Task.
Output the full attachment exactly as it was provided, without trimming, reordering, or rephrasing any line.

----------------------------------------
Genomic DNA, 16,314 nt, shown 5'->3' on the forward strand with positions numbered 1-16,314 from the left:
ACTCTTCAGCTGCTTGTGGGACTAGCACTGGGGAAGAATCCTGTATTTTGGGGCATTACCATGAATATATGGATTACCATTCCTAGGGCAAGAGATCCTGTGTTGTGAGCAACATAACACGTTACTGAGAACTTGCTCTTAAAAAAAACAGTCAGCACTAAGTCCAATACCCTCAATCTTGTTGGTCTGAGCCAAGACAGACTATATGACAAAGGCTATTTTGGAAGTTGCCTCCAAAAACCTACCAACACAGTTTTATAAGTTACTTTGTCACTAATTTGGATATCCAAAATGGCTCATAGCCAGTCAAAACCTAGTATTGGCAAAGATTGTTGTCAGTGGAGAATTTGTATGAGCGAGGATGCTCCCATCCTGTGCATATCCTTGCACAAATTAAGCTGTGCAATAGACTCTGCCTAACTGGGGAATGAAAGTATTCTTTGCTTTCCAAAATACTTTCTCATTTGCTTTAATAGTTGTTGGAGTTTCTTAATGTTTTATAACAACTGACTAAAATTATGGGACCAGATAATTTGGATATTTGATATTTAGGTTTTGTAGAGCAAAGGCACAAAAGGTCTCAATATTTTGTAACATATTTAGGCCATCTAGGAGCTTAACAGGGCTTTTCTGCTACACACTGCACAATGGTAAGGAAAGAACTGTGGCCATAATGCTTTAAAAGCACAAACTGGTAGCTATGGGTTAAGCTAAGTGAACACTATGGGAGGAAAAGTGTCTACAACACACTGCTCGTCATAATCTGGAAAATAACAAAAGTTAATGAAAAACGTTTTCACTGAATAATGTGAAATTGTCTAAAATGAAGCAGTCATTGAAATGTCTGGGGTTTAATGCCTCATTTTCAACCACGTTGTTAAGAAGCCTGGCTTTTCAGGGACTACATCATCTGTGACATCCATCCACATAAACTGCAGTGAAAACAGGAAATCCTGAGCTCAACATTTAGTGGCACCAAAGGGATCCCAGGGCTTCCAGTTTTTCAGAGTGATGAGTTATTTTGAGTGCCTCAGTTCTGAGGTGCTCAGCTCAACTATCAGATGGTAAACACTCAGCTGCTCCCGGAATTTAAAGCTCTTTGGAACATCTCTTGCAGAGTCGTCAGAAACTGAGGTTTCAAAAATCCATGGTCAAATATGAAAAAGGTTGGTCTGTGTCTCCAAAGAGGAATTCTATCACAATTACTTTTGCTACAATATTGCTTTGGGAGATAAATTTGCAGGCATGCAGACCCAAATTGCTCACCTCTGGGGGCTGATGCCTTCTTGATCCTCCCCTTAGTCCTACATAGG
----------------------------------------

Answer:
Genomic DNA, 16,314 nt, shown 5'->3' on the forward strand with positions numbered 1-16,314 from the left:
ACTCTTCAGCTGCTTGTGGGACTAGCACTGGGGAAGAATCCTGTATTTTGGGGCATTACCATGAATATATGGATTACCATTCCTAGGGCAAGAGATCCTGTGTTGTGAGCAACATAACACGTTACTGAGAACTTGCTCTTAAAAAAAACAGTCAGCACTAAGTCCAATACCCTCAATCTTGTTGGTCTGAGCCAAGACAGACTATATGACAAAGGCTATTTTGGAAGTTGCCTCCAAAAACCTACCAACACAGTTTTATAAGTTACTTTGTCACTAATTTGGATATCCAAAATGGCTCATAGCCAGTCAAAACCTAGTATTGGCAAAGATTGTTGTCAGTGGAGAATTTGTATGAGCGAGGATGCTCCCATCCTGTGCATATCCTTGCACAAATTAAGCTGTGCAATAGACTCTGCCTAACTGGGGAATGAAAGTATTCTTTGCTTTCCAAAATACTTTCTCATTTGCTTTAATAGTTGTTGGAGTTTCTTAATGTTTTATAACAACTGACTAAAATTATGGGACCAGATAATTTGGATATTTGATATTTAGGTTTTGTAGAGCAAAGGCACAAAAGGTCTCAATATTTTGTAACATATTTAGGCCATCTAGGAGCTTAACAGGGCTTTTCTGCTACACACTGCACAATGGTAAGGAAAGAACTGTGGCCATAATGCTTTAAAAGCACAAACTGGTAGCTATGGGTTAAGCTAAGTGAACACTATGGGAGGAAAAGTGTCTACAACACACTGCTCGTCATAATCTGGAAAATAACAAAAGTTAATGAAAAACGTTTTCACTGAATAATGTGAAATTGTCTAAAATGAAGCAGTCATTGAAATGTCTGGGGTTTAATGCCTCATTTTCAACCACGTTGTTAAGAAGCCTGGCTTTTCAGGGACTACATCATCTGTGACATCCATCCACATAAACTGCAGTGAAAACAGGAAATCCTGAGCTCAACATTTAGTGGCACCAAAGGGATCCCAGGGCTTCCAGTTTTTCAGAGTGATGAGTTATTTTGAGTGCCTCAGTTCTGAGGTGCTCAGCTCAACTATCAGATGGTAAACACTCAGCTGCTCCCGGAATTTAAAGCTCTTTGGAACATCTCTTGCAGAGTCGTCAGAAACTGAGGTTTCAAAAATCCATGGTCAAATATGAAAAAGGTTGGTCTGTGTCTCCAAAGAGGAATTCTATCACAATTACTTTTGCTACAATATTGCTTTGGGAGATAAATTTGCAGGCATGCAGACCCAAATTGCTCACCTCTGGGGGCTGATGCCTTCTTGATCCTCCCCTTAGTCCTACATAGG